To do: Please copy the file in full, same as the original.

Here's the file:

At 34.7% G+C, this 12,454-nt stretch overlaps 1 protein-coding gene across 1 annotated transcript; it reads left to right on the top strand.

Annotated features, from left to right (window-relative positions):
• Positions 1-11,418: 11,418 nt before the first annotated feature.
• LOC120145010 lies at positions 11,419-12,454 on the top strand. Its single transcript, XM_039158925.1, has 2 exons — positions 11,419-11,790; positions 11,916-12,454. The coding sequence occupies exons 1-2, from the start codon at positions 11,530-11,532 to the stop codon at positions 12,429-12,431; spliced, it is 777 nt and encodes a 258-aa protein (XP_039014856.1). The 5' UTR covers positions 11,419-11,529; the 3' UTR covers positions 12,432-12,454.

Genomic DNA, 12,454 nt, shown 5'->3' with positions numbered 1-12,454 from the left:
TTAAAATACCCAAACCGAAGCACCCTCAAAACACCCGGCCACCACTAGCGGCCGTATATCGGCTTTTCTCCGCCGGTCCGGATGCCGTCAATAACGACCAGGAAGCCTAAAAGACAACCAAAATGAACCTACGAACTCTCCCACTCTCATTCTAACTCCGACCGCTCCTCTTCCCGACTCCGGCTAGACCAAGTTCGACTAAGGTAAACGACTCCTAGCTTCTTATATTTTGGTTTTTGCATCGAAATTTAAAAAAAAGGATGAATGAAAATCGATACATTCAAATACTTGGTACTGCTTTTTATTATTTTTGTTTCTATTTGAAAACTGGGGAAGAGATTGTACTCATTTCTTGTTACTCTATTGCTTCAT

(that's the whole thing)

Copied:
At 34.7% G+C, this 12,454-nt stretch overlaps 1 protein-coding gene across 1 annotated transcript; it reads left to right on the top strand.

Annotated features, from left to right (window-relative positions):
• Positions 1-11,418: 11,418 nt before the first annotated feature.
• LOC120145010 lies at positions 11,419-12,454 on the top strand. Its single transcript, XM_039158925.1, has 2 exons — positions 11,419-11,790; positions 11,916-12,454. The coding sequence occupies exons 1-2, from the start codon at positions 11,530-11,532 to the stop codon at positions 12,429-12,431; spliced, it is 777 nt and encodes a 258-aa protein (XP_039014856.1). The 5' UTR covers positions 11,419-11,529; the 3' UTR covers positions 12,432-12,454.

Genomic DNA, 12,454 nt, shown 5'->3' with positions numbered 1-12,454 from the left:
TTAAAATACCCAAACCGAAGCACCCTCAAAACACCCGGCCACCACTAGCGGCCGTATATCGGCTTTTCTCCGCCGGTCCGGATGCCGTCAATAACGACCAGGAAGCCTAAAAGACAACCAAAATGAACCTACGAACTCTCCCACTCTCATTCTAACTCCGACCGCTCCTCTTCCCGACTCCGGCTAGACCAAGTTCGACTAAGGTAAACGACTCCTAGCTTCTTATATTTTGGTTTTTGCATCGAAATTTAAAAAAAAGGATGAATGAAAATCGATACATTCAAATACTTGGTACTGCTTTTTATTATTTTTGTTTCTATTTGAAAACTGGGGAAGAGATTGTACTCATTTCTTGTTACTCTATTGCTTCAT